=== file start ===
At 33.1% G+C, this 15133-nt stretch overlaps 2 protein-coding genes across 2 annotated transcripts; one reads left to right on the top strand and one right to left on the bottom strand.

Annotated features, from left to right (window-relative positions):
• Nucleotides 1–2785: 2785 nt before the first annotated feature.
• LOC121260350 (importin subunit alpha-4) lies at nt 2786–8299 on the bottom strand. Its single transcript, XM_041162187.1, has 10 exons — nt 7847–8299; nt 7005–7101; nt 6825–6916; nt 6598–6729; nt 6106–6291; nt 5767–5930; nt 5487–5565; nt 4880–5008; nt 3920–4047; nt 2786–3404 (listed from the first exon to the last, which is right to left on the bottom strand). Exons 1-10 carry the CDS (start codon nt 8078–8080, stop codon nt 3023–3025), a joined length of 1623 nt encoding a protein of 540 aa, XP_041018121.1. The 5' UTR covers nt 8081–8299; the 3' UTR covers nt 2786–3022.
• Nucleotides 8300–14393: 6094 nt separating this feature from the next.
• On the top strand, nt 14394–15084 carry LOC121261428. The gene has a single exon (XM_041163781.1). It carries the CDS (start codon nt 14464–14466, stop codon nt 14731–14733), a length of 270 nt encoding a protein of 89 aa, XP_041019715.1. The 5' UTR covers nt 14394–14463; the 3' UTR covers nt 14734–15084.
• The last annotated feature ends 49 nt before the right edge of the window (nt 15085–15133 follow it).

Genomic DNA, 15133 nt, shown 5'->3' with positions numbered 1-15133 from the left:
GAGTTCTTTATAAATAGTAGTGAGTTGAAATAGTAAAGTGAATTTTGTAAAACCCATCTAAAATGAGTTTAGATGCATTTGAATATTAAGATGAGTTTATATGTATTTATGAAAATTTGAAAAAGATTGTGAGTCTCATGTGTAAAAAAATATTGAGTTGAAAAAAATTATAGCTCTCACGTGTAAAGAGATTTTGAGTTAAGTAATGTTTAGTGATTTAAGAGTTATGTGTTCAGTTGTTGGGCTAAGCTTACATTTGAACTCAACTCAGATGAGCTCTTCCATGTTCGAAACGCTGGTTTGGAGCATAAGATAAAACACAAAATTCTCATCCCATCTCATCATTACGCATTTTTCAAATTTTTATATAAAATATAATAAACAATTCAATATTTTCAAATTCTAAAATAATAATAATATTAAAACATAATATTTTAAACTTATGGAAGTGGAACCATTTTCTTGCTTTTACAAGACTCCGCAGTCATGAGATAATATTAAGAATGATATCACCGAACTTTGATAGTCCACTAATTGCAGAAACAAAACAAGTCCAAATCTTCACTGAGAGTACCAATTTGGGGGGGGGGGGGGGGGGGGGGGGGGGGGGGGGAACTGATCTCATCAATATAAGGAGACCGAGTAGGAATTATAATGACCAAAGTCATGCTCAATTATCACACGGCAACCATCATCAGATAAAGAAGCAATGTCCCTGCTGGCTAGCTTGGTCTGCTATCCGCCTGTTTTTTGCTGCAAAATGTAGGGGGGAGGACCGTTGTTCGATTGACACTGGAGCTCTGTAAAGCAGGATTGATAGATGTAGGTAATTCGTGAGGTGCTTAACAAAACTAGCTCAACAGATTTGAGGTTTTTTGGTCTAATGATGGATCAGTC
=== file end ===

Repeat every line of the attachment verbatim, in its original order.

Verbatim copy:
At 33.1% G+C, this 15133-nt stretch overlaps 2 protein-coding genes across 2 annotated transcripts; one reads left to right on the top strand and one right to left on the bottom strand.

Annotated features, from left to right (window-relative positions):
• Nucleotides 1–2785: 2785 nt before the first annotated feature.
• LOC121260350 (importin subunit alpha-4) lies at nt 2786–8299 on the bottom strand. Its single transcript, XM_041162187.1, has 10 exons — nt 7847–8299; nt 7005–7101; nt 6825–6916; nt 6598–6729; nt 6106–6291; nt 5767–5930; nt 5487–5565; nt 4880–5008; nt 3920–4047; nt 2786–3404 (listed from the first exon to the last, which is right to left on the bottom strand). Exons 1-10 carry the CDS (start codon nt 8078–8080, stop codon nt 3023–3025), a joined length of 1623 nt encoding a protein of 540 aa, XP_041018121.1. The 5' UTR covers nt 8081–8299; the 3' UTR covers nt 2786–3022.
• Nucleotides 8300–14393: 6094 nt separating this feature from the next.
• On the top strand, nt 14394–15084 carry LOC121261428. The gene has a single exon (XM_041163781.1). It carries the CDS (start codon nt 14464–14466, stop codon nt 14731–14733), a length of 270 nt encoding a protein of 89 aa, XP_041019715.1. The 5' UTR covers nt 14394–14463; the 3' UTR covers nt 14734–15084.
• The last annotated feature ends 49 nt before the right edge of the window (nt 15085–15133 follow it).

Genomic DNA, 15133 nt, shown 5'->3' with positions numbered 1-15133 from the left:
GAGTTCTTTATAAATAGTAGTGAGTTGAAATAGTAAAGTGAATTTTGTAAAACCCATCTAAAATGAGTTTAGATGCATTTGAATATTAAGATGAGTTTATATGTATTTATGAAAATTTGAAAAAGATTGTGAGTCTCATGTGTAAAAAAATATTGAGTTGAAAAAAATTATAGCTCTCACGTGTAAAGAGATTTTGAGTTAAGTAATGTTTAGTGATTTAAGAGTTATGTGTTCAGTTGTTGGGCTAAGCTTACATTTGAACTCAACTCAGATGAGCTCTTCCATGTTCGAAACGCTGGTTTGGAGCATAAGATAAAACACAAAATTCTCATCCCATCTCATCATTACGCATTTTTCAAATTTTTATATAAAATATAATAAACAATTCAATATTTTCAAATTCTAAAATAATAATAATATTAAAACATAATATTTTAAACTTATGGAAGTGGAACCATTTTCTTGCTTTTACAAGACTCCGCAGTCATGAGATAATATTAAGAATGATATCACCGAACTTTGATAGTCCACTAATTGCAGAAACAAAACAAGTCCAAATCTTCACTGAGAGTACCAATTTGGGGGGGGGGGGGGGGGGGGGGGGGGGGGGGGGAACTGATCTCATCAATATAAGGAGACCGAGTAGGAATTATAATGACCAAAGTCATGCTCAATTATCACACGGCAACCATCATCAGATAAAGAAGCAATGTCCCTGCTGGCTAGCTTGGTCTGCTATCCGCCTGTTTTTTGCTGCAAAATGTAGGGGGGAGGACCGTTGTTCGATTGACACTGGAGCTCTGTAAAGCAGGATTGATAGATGTAGGTAATTCGTGAGGTGCTTAACAAAACTAGCTCAACAGATTTGAGGTTTTTTGGTCTAATGATGGATCAGTC